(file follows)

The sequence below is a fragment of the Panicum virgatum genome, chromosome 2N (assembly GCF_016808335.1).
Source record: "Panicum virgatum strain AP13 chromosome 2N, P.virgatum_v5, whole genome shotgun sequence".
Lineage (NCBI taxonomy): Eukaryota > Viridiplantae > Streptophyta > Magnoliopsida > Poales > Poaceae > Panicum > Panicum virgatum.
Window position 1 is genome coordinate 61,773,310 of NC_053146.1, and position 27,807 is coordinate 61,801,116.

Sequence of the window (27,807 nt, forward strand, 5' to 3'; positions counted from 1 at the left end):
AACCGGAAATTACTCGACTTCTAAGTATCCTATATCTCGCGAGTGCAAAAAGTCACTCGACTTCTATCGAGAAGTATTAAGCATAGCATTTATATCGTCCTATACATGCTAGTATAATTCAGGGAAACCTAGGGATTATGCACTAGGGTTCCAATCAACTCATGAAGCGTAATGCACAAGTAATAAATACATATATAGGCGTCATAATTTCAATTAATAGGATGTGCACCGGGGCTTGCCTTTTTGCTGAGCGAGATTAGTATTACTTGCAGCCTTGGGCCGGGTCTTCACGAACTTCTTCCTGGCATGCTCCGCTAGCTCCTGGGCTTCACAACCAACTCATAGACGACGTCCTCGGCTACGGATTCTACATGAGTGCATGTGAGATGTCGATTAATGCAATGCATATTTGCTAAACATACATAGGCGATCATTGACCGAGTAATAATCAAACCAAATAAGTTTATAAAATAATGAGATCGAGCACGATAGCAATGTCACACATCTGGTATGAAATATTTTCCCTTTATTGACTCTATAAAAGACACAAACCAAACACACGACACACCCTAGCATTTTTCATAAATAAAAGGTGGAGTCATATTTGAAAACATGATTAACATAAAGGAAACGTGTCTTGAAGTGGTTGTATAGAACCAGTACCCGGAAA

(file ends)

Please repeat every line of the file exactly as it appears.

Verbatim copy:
The sequence below is a fragment of the Panicum virgatum genome, chromosome 2N (assembly GCF_016808335.1).
Source record: "Panicum virgatum strain AP13 chromosome 2N, P.virgatum_v5, whole genome shotgun sequence".
Lineage (NCBI taxonomy): Eukaryota > Viridiplantae > Streptophyta > Magnoliopsida > Poales > Poaceae > Panicum > Panicum virgatum.
Window position 1 is genome coordinate 61,773,310 of NC_053146.1, and position 27,807 is coordinate 61,801,116.

Sequence of the window (27,807 nt, forward strand, 5' to 3'; positions counted from 1 at the left end):
AACCGGAAATTACTCGACTTCTAAGTATCCTATATCTCGCGAGTGCAAAAAGTCACTCGACTTCTATCGAGAAGTATTAAGCATAGCATTTATATCGTCCTATACATGCTAGTATAATTCAGGGAAACCTAGGGATTATGCACTAGGGTTCCAATCAACTCATGAAGCGTAATGCACAAGTAATAAATACATATATAGGCGTCATAATTTCAATTAATAGGATGTGCACCGGGGCTTGCCTTTTTGCTGAGCGAGATTAGTATTACTTGCAGCCTTGGGCCGGGTCTTCACGAACTTCTTCCTGGCATGCTCCGCTAGCTCCTGGGCTTCACAACCAACTCATAGACGACGTCCTCGGCTACGGATTCTACATGAGTGCATGTGAGATGTCGATTAATGCAATGCATATTTGCTAAACATACATAGGCGATCATTGACCGAGTAATAATCAAACCAAATAAGTTTATAAAATAATGAGATCGAGCACGATAGCAATGTCACACATCTGGTATGAAATATTTTCCCTTTATTGACTCTATAAAAGACACAAACCAAACACACGACACACCCTAGCATTTTTCATAAATAAAAGGTGGAGTCATATTTGAAAACATGATTAACATAAAGGAAACGTGTCTTGAAGTGGTTGTATAGAACCAGTACCCGGAAA